Friday, December 20, 2013

2013 Blind Spot Series: Battleship Potemkin

Directed by Sergei Eisenstein and written by Eisenstein, Nina Agadzhanova, Nikolai Aseyev, and Sergei Tretyakov, Battleship Potemkin is a dramatization of mutiny between crew and officers of the Tsarist regime in 1905 Russia. The film is a look into a rebellion that some say would be one of the most crucial periods in the history of Russia. Starring Aleksandr Antonov, Vladimir Barsky, and Grigori Aleksandrov. Battleship Potemkin is a powerful and astonishing film from Sergei Eisenstein.

The film is about a real-life incident that many believe set the seeds for the Russian Revolution in 1917 where sailors at the Battleship Potemkin rebel against their Tsarist officers on the ship leading to a mutiny and a cry for a rebellion against the Tsarist regime of 1905. The story is separated into five parts to explain how this rebellion came about where the first part is about sailors feeling oppressed by the officers as they’re forced to eat rotten meet filled with maggots where a doctor claims that it’s safe. It’s among these little moments that would trigger this mutiny where the death of a sailor becomes this rallying cry for the people to rebel against the Tsarist government. The film’s screenplay uses that five-part structure in not just to showcase the seeds of this rebellion but also the growing tension between the people and the government over things like rotten food and such.

The direction of Sergei Eisenstein is truly entrancing in the way he frames many of the images that is displayed on film. Even as he makes the battleship an integral part of the film where it represents this idea of old vs. new where the sailors and such have been taking care of the ship while the officers just order people around. Much of the framing has Eisenstein use a lot of wide and medium shots to display this growing disconnect between the sailors and officers where the latter makes these grand claims over the rotten meat filled with maggots that the sailors refuse to eat. It would lead to these little moments where Eisenstein builds up some suspense with a series of montages to showcase this growing tension that leads to this confrontation between officers and sailors that leads to a mutiny.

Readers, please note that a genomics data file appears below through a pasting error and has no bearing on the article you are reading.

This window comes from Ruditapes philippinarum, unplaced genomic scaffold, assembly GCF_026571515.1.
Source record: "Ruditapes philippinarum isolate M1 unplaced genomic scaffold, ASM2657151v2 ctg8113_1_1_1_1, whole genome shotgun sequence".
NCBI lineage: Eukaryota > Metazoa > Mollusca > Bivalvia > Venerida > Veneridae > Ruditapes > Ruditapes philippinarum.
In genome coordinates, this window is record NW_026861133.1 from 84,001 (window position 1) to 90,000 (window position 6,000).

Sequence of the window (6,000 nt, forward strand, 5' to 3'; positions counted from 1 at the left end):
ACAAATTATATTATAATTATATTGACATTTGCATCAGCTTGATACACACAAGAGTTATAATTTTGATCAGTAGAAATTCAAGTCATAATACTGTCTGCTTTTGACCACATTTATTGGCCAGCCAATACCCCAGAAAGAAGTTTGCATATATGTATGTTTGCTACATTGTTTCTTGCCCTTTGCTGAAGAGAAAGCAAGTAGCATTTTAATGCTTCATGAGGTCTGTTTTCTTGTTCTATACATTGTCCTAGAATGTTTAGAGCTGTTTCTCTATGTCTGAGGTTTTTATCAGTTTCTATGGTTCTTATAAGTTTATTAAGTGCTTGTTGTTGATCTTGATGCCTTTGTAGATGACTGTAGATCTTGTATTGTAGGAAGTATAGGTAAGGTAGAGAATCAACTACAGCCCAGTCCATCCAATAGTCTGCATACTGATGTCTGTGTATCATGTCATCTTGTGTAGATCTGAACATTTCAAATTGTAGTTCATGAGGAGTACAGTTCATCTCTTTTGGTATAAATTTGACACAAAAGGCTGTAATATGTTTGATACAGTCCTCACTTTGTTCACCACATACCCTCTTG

Eisenstein’s direction also has some dazzling images such as the shot of a red flag in displayed as it’s the only thing that it is in color where the rest of the film is in black-and-white. The use of soft-lenses and close-ups add to the drama which includes the much revered Odessa Steps sequence where Tsarist soldiers come down the steps to kill the protestors while a baby carriage with a baby in there is coming down those steps. The way Eisenstein and his co-editor Grigori Aleksandrov, who plays the chief officer the sailors oppose in the film, create these cuts are among some of the most thrilling moments which includes a lot of reactionary shots and images that are just unforgettable. Even the film’s climax where the lone battleship is set to go up against the entire Russian navy is a symbolic moment to showcase a rebellion that is happening. Through these very mesmerizing cuts, Eisenstein builds something up where it’s about the unexpected. Overall, Eisenstein crafts a very intoxicating yet haunting film about the 1905 Russian Revolution and the seeds it would plant for the revolution that would emerge 12 years alter.

Cinematographer Eduard Tisse, with additional work from Vladimir Popov, does a brilliant job with the film‘s black-and-white photography to display the sense of tension that occurs inside the battleship as well as the entrancing images in the Odessa Steps sequence. Art director Vasili Rakhals does amazing work with some of the set pieces such as a few scenes in the battleship including the use of some miniatures as well as the look of the pier in Odessa. The film’s music from its 2007 restoration is by Helmut Imig with original music from Edmund Meisel is truly spectacular for its sense of bombast with its orchestral arrangements to play into the film‘s suspense and action.

The film’s phenomenal cast includes some noteworthy performances from Beatrice Vitoldi as the woman with the baby carriage, co-editor Grigori Aleksandrov as the chief officer Giliarovsky, Vladimir Barsky as the ship’s leader Commander Golikov, and Aleksandr Antonov as the sailor who would lead the rebellion against the officers.

Battleship Potemkin is an outstanding film from Sergei Eisenstein. The film is truly one of the most important films of the early 20th Century in terms of its technical brilliance as well as how to build up suspense with the use of montages. It’s also an important film to showcase a piece of history that would lead to the Russian Revolutions that occurred in the early 20th Century. Though it is sort of a propaganda film against the Tsarist regime that would be overthrown after the 1917 revolution. It is a film that manages to be engaging in what the Bolsheviks were trying to do back in 1905 against a regime that overstayed its welcome. In the end, Battleship Potemkin is a magnificent film from Sergei Eisenstein.

Sergei Eisenstein Films: (Glumov’s Diary) - Strike (1925 film) - (October: Ten Days that Shook the World) - (The General Line) - (Que Viva Mexico) - (Bezhin Meadow) - Alexander Nevsky - Ivan the Terrible

© thevoid99 2013


Dan Heaton said...

This is a great choice for the Blind Spot Series. I saw this back in college in a film class in the late '90s, and I remember being blown away. It was good to see it in that setting because we really dug into to what Eisenstein accomplished with his editing approach. Nice review!

thevoid99 said...

Thank you. I was blown away by this film. I'm just happy that I've done all of my Blind Spots and will now get ready for next year's selection.